Crawls Backward (When Alarmed)

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Pre-WWII Martin Tenor Ukulele Renovation and Cleanup

I know, right?  Crazy.

Here we have another Martin tenor ukulele on the bench!  (This makes three).  Turns out these things are like peanuts.  You can't stop buying them.

Well, this is the last one of the bunch for now.  And if I keep buying them I won't have any money left in my car fund, so there is a (temporary) hiatus.

Anyway, on to the work I did on this one.  This one's history is that it was bought pre-World War II.  As hard as it is to exactly date Martin ukuleles, I think that seems reasonably accurate given the features.  Since I have 3 to compare, I've been making notes on some seemingly minor but important details.  More on that to come.

One thing is clear: this one has been played - a lot. 

There are two spots on the top where the finish is gone.  One is the left side lower bout where the player's arm would contact the top.  The finish is gone entirely from a fairly large area.  There is also a lot of ground-in dirt there too - visible in the pictures.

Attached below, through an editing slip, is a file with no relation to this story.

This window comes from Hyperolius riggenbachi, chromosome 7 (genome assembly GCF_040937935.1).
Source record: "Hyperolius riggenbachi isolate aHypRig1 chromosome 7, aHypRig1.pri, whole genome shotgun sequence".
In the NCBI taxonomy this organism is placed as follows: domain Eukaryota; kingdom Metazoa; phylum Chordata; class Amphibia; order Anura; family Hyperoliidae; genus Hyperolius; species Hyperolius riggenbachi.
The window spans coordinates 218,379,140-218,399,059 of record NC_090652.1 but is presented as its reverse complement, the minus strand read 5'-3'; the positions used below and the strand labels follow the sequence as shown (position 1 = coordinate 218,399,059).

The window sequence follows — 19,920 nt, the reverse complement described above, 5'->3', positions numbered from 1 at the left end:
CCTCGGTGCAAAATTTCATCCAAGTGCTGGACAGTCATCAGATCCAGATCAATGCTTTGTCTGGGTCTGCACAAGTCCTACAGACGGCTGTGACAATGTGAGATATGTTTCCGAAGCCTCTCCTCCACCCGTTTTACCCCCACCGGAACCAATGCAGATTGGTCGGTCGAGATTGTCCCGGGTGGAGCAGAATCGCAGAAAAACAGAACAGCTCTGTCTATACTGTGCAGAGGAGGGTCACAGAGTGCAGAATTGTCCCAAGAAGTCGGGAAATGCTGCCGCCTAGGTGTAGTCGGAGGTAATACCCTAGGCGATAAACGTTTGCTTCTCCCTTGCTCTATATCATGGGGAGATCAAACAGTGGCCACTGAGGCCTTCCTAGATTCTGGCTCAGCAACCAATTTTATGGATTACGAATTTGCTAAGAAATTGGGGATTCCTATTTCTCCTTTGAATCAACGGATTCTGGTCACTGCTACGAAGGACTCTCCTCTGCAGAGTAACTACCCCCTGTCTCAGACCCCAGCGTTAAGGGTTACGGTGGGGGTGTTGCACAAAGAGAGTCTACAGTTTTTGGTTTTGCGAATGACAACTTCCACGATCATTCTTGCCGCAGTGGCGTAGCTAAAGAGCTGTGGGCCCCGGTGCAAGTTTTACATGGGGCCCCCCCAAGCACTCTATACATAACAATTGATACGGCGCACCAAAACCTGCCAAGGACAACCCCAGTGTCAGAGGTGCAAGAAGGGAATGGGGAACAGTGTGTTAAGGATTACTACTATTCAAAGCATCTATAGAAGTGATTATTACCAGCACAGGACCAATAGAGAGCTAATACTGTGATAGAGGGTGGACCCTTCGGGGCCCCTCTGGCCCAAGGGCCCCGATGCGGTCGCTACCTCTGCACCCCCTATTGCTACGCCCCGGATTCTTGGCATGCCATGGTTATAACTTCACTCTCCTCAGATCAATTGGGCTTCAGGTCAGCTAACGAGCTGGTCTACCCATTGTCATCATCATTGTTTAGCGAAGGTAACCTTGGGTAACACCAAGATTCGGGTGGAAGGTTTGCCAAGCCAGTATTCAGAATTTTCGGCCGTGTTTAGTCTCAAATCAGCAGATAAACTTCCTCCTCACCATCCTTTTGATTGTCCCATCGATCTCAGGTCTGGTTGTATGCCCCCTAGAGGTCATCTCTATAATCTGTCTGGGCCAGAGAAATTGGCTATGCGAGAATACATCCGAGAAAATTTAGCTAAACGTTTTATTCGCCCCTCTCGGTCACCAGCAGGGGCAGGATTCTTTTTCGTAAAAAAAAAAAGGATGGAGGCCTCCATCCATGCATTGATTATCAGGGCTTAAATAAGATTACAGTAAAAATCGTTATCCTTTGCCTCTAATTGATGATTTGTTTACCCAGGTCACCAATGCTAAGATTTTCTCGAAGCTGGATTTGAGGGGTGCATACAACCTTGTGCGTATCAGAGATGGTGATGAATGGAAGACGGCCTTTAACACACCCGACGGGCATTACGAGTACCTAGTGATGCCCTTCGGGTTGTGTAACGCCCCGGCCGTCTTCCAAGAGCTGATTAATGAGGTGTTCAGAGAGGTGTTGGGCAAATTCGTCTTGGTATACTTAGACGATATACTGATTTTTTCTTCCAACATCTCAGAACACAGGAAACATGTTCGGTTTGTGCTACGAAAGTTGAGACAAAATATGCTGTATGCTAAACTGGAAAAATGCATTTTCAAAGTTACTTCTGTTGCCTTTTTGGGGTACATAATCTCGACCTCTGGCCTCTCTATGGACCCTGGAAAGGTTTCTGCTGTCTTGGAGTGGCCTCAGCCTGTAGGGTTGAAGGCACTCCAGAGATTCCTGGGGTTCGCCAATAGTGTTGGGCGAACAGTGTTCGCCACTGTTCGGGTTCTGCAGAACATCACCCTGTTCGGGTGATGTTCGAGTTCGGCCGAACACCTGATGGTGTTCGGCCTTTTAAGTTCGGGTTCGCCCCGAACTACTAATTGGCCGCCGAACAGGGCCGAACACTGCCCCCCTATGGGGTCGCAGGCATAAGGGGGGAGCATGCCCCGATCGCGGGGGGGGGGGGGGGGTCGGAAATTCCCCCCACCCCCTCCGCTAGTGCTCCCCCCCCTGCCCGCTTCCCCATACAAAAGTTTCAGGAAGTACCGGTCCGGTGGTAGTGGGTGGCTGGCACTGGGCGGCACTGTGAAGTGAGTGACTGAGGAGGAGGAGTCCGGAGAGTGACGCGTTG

The dirt should clean up I believe.

The second spot of missing finish is on the upper right bout - it's a smaller area where the player's right hand would finish on the follow-through of a strum.

There is also a lot of dirt near the neck on the left upper bout.  A lot of play wear - I love it.  If I can clean it up, this should be a real nice played-and-loved looking instrument.

The back is in fine shape.  Ironically, given how much this one has been played, there are a lot fewer scratches than my 1929 Martin.  And no cracks or other issues at all to fix on the body.

The finish on the back looks a lot brighter in color than the top - a testament to how dirty the top is.

A lot of finish wear on the back of the neck near the headstock.  Most of the finish seems to be gone, in fact.

And more dirt on the heel.



Here's the really crazy wear.  Years and years of grunge on the frets.  If you thought the green junk on my old one was bad, that was nothing compared to this.

There is also a lot of fretboard wear on the first four frets - and a lot of fret wear too!  I've never seen anything like this on a nylon string instrument.

I think what happened is as the fingerboard began to wear, the strings were pulled down more onto the frets, and the first few frets began to wear.  And as grooves were worn in the those frets, the strings then began to ride lower onto the upper frets - to the point where the upper frets began to show the same wear.

It really needs to be refretted, but I'm going to do a level and crown first and see how it plays.  I really don't want to mess it unless I have to.

This thing must have been played constantly!  It's really remarkable.

 
 
 
 

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